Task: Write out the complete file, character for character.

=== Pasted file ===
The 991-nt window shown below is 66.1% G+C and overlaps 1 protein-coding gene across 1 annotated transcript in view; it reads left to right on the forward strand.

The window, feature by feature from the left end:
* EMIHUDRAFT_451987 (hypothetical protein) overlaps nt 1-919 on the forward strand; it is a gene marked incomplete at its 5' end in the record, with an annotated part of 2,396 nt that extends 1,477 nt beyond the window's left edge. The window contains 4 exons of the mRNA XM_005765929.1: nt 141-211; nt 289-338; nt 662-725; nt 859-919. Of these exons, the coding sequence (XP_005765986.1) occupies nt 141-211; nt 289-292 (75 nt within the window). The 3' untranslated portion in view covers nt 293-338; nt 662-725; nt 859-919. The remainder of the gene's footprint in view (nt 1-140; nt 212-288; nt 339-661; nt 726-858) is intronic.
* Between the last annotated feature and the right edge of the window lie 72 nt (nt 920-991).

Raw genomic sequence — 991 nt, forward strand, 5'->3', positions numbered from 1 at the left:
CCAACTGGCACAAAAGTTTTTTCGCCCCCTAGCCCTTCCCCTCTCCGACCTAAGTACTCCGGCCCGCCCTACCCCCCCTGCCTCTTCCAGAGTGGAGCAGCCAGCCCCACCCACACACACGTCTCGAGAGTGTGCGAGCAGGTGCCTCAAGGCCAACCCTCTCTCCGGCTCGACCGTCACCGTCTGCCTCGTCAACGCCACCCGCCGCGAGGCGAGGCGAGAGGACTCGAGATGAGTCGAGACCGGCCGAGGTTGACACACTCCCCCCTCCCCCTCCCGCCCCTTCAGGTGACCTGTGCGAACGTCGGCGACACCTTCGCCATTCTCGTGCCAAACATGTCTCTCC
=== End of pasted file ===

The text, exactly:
The 991-nt window shown below is 66.1% G+C and overlaps 1 protein-coding gene across 1 annotated transcript in view; it reads left to right on the forward strand.

The window, feature by feature from the left end:
* EMIHUDRAFT_451987 (hypothetical protein) overlaps nt 1-919 on the forward strand; it is a gene marked incomplete at its 5' end in the record, with an annotated part of 2,396 nt that extends 1,477 nt beyond the window's left edge. The window contains 4 exons of the mRNA XM_005765929.1: nt 141-211; nt 289-338; nt 662-725; nt 859-919. Of these exons, the coding sequence (XP_005765986.1) occupies nt 141-211; nt 289-292 (75 nt within the window). The 3' untranslated portion in view covers nt 293-338; nt 662-725; nt 859-919. The remainder of the gene's footprint in view (nt 1-140; nt 212-288; nt 339-661; nt 726-858) is intronic.
* Between the last annotated feature and the right edge of the window lie 72 nt (nt 920-991).

Raw genomic sequence — 991 nt, forward strand, 5'->3', positions numbered from 1 at the left:
CCAACTGGCACAAAAGTTTTTTCGCCCCCTAGCCCTTCCCCTCTCCGACCTAAGTACTCCGGCCCGCCCTACCCCCCCTGCCTCTTCCAGAGTGGAGCAGCCAGCCCCACCCACACACACGTCTCGAGAGTGTGCGAGCAGGTGCCTCAAGGCCAACCCTCTCTCCGGCTCGACCGTCACCGTCTGCCTCGTCAACGCCACCCGCCGCGAGGCGAGGCGAGAGGACTCGAGATGAGTCGAGACCGGCCGAGGTTGACACACTCCCCCCTCCCCCTCCCGCCCCTTCAGGTGACCTGTGCGAACGTCGGCGACACCTTCGCCATTCTCGTGCCAAACATGTCTCTCC